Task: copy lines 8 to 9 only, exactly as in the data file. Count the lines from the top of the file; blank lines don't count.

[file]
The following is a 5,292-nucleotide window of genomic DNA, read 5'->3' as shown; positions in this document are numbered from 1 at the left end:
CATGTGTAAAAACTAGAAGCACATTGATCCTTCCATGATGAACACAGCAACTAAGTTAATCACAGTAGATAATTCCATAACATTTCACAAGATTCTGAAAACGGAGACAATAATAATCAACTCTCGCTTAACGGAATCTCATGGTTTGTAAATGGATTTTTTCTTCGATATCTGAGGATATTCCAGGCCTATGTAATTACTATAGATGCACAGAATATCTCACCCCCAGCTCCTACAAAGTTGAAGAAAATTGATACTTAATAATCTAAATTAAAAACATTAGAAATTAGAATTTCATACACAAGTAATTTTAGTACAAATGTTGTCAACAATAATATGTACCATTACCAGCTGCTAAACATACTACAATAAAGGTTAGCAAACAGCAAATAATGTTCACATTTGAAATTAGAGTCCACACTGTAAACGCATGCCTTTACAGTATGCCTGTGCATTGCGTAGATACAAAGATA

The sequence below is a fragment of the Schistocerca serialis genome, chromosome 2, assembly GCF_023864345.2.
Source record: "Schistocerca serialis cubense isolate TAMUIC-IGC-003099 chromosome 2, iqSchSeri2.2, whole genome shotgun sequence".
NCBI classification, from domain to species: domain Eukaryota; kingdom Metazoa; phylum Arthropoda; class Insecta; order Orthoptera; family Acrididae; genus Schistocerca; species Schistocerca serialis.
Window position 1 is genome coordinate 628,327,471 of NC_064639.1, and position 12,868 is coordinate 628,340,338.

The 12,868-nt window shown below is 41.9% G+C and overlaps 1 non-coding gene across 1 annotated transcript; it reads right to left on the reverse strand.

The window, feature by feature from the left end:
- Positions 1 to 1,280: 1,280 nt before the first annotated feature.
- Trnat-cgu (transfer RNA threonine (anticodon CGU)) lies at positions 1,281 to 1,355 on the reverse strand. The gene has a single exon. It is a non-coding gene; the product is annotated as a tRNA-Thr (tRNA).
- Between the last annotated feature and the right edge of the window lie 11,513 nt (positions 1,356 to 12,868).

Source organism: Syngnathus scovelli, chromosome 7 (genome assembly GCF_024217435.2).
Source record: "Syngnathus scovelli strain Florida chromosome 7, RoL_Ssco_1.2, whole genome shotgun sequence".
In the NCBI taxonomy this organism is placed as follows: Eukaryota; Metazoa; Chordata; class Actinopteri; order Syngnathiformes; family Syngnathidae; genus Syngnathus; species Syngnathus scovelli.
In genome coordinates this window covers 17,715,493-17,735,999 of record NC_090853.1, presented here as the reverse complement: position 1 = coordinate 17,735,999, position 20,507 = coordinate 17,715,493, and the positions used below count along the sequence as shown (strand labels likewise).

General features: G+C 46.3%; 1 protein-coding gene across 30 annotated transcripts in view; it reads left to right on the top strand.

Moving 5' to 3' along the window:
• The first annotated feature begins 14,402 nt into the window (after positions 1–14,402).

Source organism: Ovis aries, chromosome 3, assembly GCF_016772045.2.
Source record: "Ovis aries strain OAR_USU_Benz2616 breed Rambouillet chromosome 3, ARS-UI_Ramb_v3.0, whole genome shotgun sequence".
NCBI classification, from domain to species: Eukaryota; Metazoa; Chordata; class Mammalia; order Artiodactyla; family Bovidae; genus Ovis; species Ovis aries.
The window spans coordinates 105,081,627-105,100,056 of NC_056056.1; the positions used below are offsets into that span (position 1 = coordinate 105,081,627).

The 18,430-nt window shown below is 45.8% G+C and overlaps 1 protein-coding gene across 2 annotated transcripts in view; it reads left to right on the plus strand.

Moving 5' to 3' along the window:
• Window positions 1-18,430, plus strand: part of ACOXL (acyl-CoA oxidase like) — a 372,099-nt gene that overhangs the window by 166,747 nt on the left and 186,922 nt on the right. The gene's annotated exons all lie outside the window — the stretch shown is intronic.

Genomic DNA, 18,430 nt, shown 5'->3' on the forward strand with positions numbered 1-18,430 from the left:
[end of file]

The window, feature by feature from the left end:
- Positions 1 to 1,280: 1,280 nt before the first annotated feature.